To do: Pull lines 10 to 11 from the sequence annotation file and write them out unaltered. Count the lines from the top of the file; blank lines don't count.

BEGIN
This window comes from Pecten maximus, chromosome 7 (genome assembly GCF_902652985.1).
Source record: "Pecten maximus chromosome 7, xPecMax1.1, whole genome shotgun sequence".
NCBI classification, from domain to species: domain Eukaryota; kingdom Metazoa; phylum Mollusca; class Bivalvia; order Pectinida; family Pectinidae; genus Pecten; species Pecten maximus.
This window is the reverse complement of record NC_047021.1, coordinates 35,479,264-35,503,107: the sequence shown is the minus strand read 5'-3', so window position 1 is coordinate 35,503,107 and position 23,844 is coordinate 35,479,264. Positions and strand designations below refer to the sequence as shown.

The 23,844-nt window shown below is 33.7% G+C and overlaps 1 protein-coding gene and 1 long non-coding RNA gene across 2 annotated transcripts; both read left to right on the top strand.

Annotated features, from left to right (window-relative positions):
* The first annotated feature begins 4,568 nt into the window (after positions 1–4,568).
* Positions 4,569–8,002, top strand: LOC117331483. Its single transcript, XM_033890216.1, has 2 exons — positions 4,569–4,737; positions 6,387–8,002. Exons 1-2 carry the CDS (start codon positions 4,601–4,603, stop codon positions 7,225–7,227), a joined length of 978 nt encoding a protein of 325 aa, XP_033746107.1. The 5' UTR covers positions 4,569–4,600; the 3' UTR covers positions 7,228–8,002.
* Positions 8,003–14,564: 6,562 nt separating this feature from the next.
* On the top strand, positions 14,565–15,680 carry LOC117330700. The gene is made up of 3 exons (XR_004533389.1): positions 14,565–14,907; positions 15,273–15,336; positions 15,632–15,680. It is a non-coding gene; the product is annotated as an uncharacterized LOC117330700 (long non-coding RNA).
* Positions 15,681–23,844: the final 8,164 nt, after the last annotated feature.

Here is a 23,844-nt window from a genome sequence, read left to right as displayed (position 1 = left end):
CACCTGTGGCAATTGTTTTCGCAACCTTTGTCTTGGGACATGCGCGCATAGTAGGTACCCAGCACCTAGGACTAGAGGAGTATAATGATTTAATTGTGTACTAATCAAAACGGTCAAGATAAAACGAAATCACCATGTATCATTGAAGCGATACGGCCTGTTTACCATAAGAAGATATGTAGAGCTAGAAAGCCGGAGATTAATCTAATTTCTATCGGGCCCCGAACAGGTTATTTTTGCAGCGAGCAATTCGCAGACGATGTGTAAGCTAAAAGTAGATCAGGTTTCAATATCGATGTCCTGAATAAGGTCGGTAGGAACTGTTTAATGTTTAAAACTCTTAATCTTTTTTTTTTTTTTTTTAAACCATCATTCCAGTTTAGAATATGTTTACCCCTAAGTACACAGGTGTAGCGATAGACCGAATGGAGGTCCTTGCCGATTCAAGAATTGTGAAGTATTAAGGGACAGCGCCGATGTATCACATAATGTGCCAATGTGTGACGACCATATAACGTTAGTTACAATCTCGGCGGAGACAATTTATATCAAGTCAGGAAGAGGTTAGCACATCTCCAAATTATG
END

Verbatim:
* On the top strand, positions 14,565–15,680 carry LOC117330700. The gene is made up of 3 exons (XR_004533389.1): positions 14,565–14,907; positions 15,273–15,336; positions 15,632–15,680. It is a non-coding gene; the product is annotated as an uncharacterized LOC117330700 (long non-coding RNA).
* Positions 15,681–23,844: the final 8,164 nt, after the last annotated feature.